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Could you please help me with these 7 sentences that I've given my opinion on?
  • I"m asking you for 5 minutes of yor time for you to read this. (is it ...FOR YOU TO READ IT???)
  • He talks down to people to make himself feel better. OK
  • Getting 2nd place twice is like coming in in 1st place once/is equivalent to first place once in terms of how much money you make. I don't know if you can say these
  • I don't mind getting undressED in front of...
  • What does your coming depend on./What is your coming contingent upon? BOTH seem correct to me.
  • How has the new year been treating you? I'd say this
  • I know where to walk so that the planks/floor don't squeak so that I don't wake my parents up. How would you say this? there are too many "so"
  • How much/many money do you think there was in the safe. MUCH because not countable right??
  • We're a little more than halfway through the movie. OK
  • He walked through the line of fire/through the gun shoot/through the shooting and was shot. Don't know
Thank you
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Comments  (Page 2) 
OK,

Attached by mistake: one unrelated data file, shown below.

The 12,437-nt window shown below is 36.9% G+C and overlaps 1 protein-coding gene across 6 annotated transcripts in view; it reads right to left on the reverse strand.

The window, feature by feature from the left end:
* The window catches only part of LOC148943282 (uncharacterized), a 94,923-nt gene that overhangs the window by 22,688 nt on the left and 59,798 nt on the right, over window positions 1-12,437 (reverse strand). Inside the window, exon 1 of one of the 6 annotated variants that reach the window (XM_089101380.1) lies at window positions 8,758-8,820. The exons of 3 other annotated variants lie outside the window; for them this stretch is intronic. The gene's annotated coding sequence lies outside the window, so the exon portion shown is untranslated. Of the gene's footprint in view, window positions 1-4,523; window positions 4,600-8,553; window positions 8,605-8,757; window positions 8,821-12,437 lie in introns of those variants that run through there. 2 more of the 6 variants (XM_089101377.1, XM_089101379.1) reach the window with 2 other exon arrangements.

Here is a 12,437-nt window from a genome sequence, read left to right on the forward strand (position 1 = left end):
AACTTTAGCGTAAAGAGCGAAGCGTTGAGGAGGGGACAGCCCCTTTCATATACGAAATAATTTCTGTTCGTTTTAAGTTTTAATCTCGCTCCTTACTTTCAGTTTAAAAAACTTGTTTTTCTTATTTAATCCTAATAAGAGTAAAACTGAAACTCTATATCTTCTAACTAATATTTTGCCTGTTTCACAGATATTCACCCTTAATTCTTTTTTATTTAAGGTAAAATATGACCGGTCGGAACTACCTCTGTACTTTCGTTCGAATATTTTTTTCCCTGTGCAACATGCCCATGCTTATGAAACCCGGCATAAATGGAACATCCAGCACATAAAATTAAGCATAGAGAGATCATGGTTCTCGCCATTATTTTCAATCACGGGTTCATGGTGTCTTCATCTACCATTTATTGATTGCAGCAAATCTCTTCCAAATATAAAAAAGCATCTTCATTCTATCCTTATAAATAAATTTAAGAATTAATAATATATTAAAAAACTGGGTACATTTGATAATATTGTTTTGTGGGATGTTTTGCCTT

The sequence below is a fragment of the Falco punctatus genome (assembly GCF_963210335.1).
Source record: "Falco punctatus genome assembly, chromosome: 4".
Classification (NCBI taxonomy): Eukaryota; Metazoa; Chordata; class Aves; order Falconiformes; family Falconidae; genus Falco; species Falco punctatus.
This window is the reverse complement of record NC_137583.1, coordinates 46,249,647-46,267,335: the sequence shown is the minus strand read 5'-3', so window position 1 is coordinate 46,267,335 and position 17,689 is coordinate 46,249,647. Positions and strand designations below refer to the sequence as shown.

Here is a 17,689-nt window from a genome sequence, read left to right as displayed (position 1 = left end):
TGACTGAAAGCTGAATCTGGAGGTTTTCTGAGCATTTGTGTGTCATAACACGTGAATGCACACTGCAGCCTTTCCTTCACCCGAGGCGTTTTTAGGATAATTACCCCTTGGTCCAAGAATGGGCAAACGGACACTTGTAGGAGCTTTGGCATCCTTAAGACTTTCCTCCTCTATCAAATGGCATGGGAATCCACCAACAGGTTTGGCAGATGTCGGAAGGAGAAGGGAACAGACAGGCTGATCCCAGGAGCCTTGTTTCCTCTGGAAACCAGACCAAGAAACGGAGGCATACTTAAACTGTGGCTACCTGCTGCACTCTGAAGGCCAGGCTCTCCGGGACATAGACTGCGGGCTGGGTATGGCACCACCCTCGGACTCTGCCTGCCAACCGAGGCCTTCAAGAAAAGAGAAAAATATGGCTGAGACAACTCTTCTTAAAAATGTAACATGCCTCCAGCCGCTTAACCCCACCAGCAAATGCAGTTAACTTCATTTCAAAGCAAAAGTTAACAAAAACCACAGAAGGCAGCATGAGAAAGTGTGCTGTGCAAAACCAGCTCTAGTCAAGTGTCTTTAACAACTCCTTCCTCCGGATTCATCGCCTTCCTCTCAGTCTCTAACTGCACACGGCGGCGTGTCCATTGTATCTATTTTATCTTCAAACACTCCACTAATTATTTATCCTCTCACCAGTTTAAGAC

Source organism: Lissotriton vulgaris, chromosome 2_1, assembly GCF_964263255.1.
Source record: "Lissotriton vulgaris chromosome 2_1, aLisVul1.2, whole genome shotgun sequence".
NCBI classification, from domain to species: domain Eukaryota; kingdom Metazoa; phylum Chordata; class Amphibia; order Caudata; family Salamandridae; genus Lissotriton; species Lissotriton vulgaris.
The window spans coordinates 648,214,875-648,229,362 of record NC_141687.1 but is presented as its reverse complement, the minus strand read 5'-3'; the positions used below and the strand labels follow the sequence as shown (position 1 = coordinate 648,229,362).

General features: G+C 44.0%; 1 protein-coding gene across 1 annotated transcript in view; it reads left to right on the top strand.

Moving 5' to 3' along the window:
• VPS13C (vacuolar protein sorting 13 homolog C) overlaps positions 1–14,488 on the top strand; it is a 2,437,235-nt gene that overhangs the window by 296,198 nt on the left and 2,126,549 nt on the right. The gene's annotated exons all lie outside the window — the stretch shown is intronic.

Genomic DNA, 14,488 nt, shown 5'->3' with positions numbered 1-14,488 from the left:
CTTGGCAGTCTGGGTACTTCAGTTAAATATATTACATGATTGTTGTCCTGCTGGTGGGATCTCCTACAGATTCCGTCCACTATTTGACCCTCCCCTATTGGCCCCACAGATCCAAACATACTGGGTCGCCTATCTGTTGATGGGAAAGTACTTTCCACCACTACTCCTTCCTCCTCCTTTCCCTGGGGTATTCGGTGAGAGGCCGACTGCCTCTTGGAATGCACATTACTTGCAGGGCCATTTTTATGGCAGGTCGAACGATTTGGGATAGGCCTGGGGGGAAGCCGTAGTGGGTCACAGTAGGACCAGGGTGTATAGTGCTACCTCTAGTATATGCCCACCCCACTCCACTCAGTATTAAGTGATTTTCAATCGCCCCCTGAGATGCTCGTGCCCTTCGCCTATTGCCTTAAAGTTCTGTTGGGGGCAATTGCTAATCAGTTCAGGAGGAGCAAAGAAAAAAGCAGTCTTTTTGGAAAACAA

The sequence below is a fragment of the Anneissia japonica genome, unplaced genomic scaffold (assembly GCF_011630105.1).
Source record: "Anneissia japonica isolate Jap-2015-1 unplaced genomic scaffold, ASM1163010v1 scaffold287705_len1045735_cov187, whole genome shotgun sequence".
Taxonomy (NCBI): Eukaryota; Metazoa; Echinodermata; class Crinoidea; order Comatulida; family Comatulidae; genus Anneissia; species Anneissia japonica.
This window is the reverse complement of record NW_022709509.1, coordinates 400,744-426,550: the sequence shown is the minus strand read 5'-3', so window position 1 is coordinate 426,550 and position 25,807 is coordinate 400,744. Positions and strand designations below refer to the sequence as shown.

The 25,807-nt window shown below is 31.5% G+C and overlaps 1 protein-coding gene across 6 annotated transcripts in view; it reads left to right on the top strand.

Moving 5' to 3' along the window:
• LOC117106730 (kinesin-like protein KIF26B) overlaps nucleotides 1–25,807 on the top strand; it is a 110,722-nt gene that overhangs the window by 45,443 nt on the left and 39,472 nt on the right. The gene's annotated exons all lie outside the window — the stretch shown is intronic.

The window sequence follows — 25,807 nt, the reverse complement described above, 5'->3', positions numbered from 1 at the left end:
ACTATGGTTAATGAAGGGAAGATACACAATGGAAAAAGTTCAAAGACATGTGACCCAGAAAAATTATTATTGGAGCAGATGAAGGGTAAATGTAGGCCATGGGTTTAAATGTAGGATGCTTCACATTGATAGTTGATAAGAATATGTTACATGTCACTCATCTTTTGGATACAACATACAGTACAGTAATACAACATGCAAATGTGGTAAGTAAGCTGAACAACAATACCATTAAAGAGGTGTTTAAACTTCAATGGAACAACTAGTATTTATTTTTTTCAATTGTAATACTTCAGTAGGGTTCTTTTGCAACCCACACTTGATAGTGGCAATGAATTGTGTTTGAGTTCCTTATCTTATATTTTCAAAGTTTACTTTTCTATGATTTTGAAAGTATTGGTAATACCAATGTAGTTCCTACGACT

What I was talking about were his correction, since you commented on the "u" now I'm a little iffy about his correction, and I wanted to know if you could tell me what was wrong with the correction of my sentences up above Mr Wordy.
thank you
  • I'm asking you for five minutes of your time for you to read this.
  • He talks down to people to make himself feel better. -- OK
  • Getting second place twice is like coming in in first place once. -- This is possible, but "in in" is slightly awkward, and you may prefer to say "... like coming first once".
  • Getting second place twice is equivalent to (getting) first place once in terms of how much money you make. -- I prefer to repeat "getting".
  • I don't mind getting undressed in front of... -- OK
  • What does your coming depend on?
  • What is your coming contingent upon? -- OK ("contingent upon" is good English, but it's a more technical phrase that's unlikely to be used in everyday conversation).
  • How has the new year been treating you? -- OK
  • I know where to walk so that the planks don't / floor doesn't squeak and (I don't) wake my parents up.
  • How much/many money do you think there was in the safe?
  • We're a little more than halfway through the movie. -- OK
  • He walked through the line of fire/through the gun shoot/through the shooting and was shot. -- The first option seems better because it avoids the slightly awkward "shooting ... shot".
  • Teachers: We supply a list of EFL job vacancies
    Regarding "What does your coming depend on?" - you aren't supposed to end a sentence in a preposition, so instead you could say "Upon what does your coming depend?" instead. Anit it's never 'how many money'.